July 24, 2023 by Dymphna

Why house prices can’t actually fall

This is the key reason why a house price collapse is an impossibility, we have a shortage of housing. Yes, it’s about to get a whole lot worse.

Last week I shared some analysis from independent Kiwi economist Tony Alexander, arguing that the crash in kiwi house prices is over.

I shared it because the parallels with the Aussie market are striking.

And then over the weekend I found another one where he argues that there is never going to be a sustained improvement in affordability in New Zealand. Prices might ebb and flow with the cycle, but they’re never going back to what they were.

Basically, higher construction costs have been locked in by the pandemic. Building standards are increasing. New builds have more features than historically. Land supply is scarce and costs are inflated. And the population is growing quickly.

This means that it’s practically impossible for house prices to fall on a sustained basis.

And again, this is interesting because you could make exactly the same arguments about the Australia market:

Will housing affordability ever strongly improve in New Zealand?

No. Construction costs have not sat unchanged while prices for existing dwellings have risen on average 7% a year for the past three decades.

… The pandemic has created supply chain problems which although easing seem to have locked in higher costs for many construction inputs.

Houses are increasingly being required to meet higher, and therefore costlier, standards for many things. Insulation, earthquake standards, health and safety rules, council inspections, etc.

Councils charge more fees than in the past. People also want their new houses built to higher specs than in earlier decades. They want toilets to be on the inside and that there is more than one for instance.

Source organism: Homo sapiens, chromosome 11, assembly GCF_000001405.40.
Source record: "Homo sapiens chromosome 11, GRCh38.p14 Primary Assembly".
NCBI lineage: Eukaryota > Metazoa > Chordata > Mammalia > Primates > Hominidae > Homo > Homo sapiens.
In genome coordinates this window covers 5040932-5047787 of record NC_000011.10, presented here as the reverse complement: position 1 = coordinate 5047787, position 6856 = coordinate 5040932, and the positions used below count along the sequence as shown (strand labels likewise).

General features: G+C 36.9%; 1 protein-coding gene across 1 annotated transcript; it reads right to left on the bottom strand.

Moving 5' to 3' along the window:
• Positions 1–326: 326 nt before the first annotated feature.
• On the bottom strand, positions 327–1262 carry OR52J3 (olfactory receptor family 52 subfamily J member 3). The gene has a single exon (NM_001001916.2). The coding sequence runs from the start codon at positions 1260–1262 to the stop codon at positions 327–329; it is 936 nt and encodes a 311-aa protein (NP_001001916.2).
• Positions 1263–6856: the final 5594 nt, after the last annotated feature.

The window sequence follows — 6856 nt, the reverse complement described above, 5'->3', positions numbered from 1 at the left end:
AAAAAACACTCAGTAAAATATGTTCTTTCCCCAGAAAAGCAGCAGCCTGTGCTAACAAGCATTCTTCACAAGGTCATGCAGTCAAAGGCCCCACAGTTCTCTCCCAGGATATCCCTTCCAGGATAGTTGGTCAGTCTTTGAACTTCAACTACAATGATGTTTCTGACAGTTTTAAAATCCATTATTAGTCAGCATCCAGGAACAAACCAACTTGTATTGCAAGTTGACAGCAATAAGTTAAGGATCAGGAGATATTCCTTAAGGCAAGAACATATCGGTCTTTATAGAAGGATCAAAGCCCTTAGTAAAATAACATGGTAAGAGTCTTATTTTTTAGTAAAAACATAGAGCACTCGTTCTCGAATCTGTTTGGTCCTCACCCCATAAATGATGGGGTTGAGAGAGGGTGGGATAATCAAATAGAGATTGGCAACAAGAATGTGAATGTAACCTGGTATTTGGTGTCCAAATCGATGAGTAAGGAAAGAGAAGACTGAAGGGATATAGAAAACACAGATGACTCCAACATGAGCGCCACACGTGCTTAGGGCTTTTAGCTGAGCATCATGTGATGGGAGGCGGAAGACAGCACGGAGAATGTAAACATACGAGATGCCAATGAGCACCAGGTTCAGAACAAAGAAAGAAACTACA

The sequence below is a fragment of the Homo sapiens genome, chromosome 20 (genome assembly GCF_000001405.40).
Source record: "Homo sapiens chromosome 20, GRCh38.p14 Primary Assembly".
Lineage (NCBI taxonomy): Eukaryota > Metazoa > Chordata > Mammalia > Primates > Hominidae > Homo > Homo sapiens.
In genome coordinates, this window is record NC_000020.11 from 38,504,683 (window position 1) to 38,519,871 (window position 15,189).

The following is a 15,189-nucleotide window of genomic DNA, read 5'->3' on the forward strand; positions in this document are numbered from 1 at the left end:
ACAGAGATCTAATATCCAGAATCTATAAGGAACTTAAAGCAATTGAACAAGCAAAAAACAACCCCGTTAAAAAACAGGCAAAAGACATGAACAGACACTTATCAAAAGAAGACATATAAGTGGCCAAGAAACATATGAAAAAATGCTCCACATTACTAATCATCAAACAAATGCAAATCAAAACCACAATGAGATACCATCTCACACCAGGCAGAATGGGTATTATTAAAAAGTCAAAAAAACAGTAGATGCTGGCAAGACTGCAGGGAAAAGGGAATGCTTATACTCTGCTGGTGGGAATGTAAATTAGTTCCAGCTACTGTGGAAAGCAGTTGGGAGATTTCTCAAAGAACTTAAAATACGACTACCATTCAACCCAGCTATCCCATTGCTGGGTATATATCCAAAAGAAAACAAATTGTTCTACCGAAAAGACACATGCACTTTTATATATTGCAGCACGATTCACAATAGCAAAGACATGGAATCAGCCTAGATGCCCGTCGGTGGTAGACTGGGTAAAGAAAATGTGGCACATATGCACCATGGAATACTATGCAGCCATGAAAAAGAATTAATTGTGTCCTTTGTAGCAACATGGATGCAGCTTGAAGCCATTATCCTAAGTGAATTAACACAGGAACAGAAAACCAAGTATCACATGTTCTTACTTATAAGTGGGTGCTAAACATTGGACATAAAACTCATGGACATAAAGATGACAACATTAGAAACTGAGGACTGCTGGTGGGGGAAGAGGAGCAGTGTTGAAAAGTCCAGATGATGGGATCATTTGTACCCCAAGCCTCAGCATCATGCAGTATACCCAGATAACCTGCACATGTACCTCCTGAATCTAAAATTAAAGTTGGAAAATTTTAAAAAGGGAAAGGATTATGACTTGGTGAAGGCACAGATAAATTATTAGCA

There is a fixed quantity of land available within any given distance from every city’s centre. Our population in 1973 was 3 million. Twenty years later in 1993 it had grown 18% to 3.5 million.

Now, 30 years beyond in 2023 it has grown another 46% to 5.2 million. The average annual growth rate for the past three decades as the ratio of average house prices to income has risen from three to near eight has lifted from 0.8% to 1.3%.

More people, same quantity of land = land prices much higher.

Even opening up swathes of land on the fringes won’t change this dynamic much.

Mortgage interest rates trended down from the early-1990s until two years ago. The ability to service a mortgage of any given size therefore improved and that improvement led to more people looking to buy and prices being bid upward.

Lower financing costs have been baked into higher house prices.

There are other reasons. But they add up to the ratio of house prices to incomes permanently shifting upward.

Yep. It’s the exact same story here. Builds are more expensive, the population is growing strongly, and they’re just not making any more land.

And when you look at the chart of house prices to income, it tells a pretty similar story.

People still want to tell the story that house prices are going back to 1980s levels. They’re not. It won’t happen.

It can’t happen.